Wireless charging is quickly becoming a common feature in flagship and premium mid-range smartphones. Apple jumped on the wireless charging bandwagon with the iPhone 8 and iPhone X in 2017 and has been including the feature in all its devices and accessories launched ever since. In fact, there are rumors of the company launching a completely port-less iPhone in 2021. However, wireless charging has one major issue, it is not as efficient as wired charging.
Even with wired charging, not all the energy that the chargers pull from the wall socket is passed onto the phone’s battery. Some energy is lost in the conversion process which comes out as heat. However, wired charging has become incredibly efficient and currently has an efficiency rate of >95%. With wireless charging though, the efficiency is notably worse and as low as 47 percent in some cases.
As tests conducted by Eric Ravenscraft of OneZero reveal, wireless charging a Pixel 4 consumed about 47 percent more power when charged wirelessly to go from 0-100 percent. When charged over a wired connection, Pixel 4 took an average of 14.26 watt-hours of power. This jumped to 21.01 Wh when using a wireless charger.
There are multiple factors that come into play when wireless charging a device, including its position on the wireless charger. If the wireless charging coils inside the device were not properly aligned with the coils inside the wireless charger, the power consumption would increase. Which wireless charger you use also makes a lot of difference. A Yootech pad charger used by Eric took 25.62 Wh or 80 percent more energy than a wired connection to charge. The Pixel stand fared far better and consumed 19.8 Wh or 39 percent more power to charge. Another important thing to note is that even when there was no device on the chargers, both wireless chargers consumed around 0.25 watts per hour. This might seem small but adds up over a day, week, or month.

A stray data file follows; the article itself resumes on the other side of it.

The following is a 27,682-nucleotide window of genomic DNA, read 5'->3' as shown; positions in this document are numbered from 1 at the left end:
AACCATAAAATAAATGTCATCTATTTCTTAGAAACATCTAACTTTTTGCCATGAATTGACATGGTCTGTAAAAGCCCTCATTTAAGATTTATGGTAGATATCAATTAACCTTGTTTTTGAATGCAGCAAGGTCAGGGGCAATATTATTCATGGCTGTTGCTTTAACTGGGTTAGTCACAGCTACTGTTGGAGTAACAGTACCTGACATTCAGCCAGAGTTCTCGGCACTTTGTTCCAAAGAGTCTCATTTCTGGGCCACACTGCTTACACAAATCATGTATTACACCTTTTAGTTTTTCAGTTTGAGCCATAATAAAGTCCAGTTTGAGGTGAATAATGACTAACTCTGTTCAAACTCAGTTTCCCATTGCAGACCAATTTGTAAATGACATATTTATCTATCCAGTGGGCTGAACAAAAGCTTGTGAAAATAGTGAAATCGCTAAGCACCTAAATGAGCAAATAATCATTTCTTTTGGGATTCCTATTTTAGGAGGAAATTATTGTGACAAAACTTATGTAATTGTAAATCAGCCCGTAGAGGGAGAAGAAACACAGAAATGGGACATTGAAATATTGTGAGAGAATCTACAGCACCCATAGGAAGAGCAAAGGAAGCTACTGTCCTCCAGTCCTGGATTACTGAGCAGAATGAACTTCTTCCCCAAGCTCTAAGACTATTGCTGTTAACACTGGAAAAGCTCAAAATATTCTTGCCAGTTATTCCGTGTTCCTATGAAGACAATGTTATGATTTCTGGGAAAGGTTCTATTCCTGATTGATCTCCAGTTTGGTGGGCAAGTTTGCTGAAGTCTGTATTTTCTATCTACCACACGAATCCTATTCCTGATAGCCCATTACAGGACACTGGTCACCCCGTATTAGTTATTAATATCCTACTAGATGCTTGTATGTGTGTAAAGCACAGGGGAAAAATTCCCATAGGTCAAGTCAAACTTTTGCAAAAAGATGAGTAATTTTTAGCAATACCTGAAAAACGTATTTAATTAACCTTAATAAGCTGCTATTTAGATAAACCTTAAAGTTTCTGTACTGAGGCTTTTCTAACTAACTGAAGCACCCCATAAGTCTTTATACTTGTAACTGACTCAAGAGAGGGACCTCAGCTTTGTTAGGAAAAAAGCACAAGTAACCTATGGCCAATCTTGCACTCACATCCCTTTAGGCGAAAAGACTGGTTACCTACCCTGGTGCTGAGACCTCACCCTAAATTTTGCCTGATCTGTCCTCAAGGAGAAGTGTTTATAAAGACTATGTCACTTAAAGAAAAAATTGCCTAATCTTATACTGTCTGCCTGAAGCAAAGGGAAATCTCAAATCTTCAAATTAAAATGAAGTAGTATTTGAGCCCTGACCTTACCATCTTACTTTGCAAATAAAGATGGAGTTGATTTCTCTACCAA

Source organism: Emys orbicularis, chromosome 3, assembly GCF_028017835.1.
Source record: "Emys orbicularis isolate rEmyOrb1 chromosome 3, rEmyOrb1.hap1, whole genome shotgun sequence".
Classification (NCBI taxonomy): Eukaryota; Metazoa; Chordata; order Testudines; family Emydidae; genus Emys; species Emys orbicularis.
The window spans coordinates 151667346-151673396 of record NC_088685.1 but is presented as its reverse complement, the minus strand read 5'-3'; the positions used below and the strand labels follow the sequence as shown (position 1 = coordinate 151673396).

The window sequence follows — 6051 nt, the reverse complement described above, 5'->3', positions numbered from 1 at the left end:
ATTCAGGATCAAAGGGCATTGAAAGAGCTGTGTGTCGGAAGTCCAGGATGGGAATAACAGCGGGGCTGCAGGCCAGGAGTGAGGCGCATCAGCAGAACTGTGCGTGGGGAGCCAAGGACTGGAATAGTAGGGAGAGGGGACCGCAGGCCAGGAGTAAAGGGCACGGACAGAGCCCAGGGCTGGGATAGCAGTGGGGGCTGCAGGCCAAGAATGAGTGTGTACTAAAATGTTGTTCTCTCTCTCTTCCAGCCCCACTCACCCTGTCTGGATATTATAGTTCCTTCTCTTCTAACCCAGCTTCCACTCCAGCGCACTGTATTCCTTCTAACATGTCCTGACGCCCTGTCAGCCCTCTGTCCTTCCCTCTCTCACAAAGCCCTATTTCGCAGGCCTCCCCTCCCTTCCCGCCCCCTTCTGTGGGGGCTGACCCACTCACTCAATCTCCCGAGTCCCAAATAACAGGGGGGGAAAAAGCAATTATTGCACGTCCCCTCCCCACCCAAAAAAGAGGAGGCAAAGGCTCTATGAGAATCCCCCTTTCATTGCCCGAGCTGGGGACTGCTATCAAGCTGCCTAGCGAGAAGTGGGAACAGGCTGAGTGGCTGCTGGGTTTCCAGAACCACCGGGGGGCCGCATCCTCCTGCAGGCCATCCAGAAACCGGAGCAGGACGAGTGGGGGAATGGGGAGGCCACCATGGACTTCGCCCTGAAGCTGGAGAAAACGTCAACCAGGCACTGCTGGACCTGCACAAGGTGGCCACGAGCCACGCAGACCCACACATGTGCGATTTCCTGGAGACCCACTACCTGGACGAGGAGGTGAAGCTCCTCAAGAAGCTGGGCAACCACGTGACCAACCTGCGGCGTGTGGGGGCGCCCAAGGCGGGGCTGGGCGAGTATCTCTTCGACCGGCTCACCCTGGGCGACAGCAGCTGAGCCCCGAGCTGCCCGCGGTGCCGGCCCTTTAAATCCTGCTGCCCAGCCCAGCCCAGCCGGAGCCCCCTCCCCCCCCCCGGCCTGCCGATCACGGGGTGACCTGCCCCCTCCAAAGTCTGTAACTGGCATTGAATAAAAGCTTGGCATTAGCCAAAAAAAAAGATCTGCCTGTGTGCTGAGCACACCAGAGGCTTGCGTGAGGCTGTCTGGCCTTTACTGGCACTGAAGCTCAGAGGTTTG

The inefficiency of wireless charging at first might not seem like much at first glance but it adds up when one looks at a macro level. If billions of smartphone users across the world switched to using wireless charging entirely, the power consumption will jump by a noticeable margin. Eric used a Pixel 4 in his test and it is entirely possible that the iPhone has a higher efficiency rate while charging, but even then it is unlikely to be anywhere close to wired charging. As more and more devices adopt wireless charging, the technology behind it should also mature which should lead to the entire process becoming more efficient.
Do you use a wireless charger to charge your iPhone? Or do you prefer using a wired charger?
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